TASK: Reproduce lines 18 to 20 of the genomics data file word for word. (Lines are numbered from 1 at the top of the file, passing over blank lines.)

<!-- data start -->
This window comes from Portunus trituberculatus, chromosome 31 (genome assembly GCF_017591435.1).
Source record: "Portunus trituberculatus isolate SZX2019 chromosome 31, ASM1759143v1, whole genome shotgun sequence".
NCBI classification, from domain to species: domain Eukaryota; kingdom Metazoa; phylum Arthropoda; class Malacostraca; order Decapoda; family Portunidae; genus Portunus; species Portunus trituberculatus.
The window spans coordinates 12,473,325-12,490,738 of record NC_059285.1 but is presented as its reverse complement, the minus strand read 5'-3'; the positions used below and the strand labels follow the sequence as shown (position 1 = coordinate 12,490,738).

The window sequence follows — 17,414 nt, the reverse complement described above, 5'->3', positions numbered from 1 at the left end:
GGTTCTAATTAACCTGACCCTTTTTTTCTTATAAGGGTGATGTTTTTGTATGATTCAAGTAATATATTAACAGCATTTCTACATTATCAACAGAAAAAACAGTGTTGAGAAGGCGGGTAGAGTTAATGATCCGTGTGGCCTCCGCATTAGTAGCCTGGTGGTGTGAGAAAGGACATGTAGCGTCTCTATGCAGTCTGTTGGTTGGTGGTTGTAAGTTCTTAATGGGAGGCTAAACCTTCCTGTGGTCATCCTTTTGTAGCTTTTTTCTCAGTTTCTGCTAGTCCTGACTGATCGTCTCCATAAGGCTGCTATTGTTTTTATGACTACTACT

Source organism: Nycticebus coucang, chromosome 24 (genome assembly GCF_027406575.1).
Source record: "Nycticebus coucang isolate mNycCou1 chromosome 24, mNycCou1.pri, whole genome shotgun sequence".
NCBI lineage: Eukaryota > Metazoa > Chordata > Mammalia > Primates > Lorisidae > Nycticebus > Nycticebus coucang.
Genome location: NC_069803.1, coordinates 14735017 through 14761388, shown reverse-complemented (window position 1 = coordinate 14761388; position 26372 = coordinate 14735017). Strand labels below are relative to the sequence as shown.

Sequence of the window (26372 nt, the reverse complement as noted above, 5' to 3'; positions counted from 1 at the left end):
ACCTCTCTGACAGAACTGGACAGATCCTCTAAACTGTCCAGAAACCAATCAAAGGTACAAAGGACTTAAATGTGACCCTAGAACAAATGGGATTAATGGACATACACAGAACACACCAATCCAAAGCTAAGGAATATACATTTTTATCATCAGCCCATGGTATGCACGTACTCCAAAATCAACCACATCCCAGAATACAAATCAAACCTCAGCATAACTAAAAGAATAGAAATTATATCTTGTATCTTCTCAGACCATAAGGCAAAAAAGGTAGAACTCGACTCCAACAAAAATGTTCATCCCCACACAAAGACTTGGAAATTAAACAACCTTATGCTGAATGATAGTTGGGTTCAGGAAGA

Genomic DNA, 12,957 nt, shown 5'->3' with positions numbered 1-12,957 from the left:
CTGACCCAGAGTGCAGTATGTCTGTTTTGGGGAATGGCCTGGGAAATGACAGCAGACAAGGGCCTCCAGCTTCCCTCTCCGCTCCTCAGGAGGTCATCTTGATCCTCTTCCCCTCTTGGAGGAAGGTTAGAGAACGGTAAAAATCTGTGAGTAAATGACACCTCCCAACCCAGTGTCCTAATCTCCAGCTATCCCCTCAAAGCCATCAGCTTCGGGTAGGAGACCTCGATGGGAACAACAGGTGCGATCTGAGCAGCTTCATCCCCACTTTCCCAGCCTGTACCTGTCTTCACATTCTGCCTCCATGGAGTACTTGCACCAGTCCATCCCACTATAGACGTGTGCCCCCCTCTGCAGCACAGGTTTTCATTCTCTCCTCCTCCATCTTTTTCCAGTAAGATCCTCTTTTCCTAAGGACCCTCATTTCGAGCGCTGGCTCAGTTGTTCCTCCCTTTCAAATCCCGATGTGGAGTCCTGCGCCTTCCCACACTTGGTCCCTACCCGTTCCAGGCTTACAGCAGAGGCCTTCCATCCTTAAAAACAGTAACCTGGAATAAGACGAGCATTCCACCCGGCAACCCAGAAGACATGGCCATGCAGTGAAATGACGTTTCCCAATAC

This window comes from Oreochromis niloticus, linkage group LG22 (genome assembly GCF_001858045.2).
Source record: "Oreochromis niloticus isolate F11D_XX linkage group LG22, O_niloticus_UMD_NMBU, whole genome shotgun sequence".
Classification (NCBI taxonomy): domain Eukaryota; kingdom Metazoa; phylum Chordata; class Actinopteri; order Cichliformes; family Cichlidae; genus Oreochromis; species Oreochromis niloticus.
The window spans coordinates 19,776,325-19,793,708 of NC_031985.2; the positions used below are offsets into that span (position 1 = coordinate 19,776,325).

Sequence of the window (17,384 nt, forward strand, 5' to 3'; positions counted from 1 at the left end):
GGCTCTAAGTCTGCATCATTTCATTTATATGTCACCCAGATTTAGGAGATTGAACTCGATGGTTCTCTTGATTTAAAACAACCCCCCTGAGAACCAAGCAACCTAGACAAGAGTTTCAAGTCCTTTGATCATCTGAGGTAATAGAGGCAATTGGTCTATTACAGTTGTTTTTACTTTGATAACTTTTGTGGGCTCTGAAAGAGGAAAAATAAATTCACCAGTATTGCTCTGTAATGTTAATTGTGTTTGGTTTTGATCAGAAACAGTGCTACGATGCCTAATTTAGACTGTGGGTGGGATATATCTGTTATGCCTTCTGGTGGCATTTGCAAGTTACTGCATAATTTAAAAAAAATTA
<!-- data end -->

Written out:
The window spans coordinates 19,776,325-19,793,708 of NC_031985.2; the positions used below are offsets into that span (position 1 = coordinate 19,776,325).

Sequence of the window (17,384 nt, forward strand, 5' to 3'; positions counted from 1 at the left end):
GGCTCTAAGTCTGCATCATTTCATTTATATGTCACCCAGATTTAGGAGATTGAACTCGATGGTTCTCTTGATTTAAAACAACCCCCCTGAGAACCAAGCAACCTAGACAAGAGTTTCAAGTCCTTTGATCATCTGAGGTAATAGAGGCAATTGGTCTATTACAGTTGTTTTTACTTTGATAACTTTTGTGGGCTCTGAAAGAGGAAAAATAAATTCACCAGTATTGCTCTGTAATGTTAATTGTGTTTGGTTTTGATCAGAAACAGTGCTACGATGCCTAATTTAGACTGTGGGTGGGATATATCTGTTATGCCTTCTGGTGGCATTTGCAAGTTACTGCATAATTTAAAAAAAATTA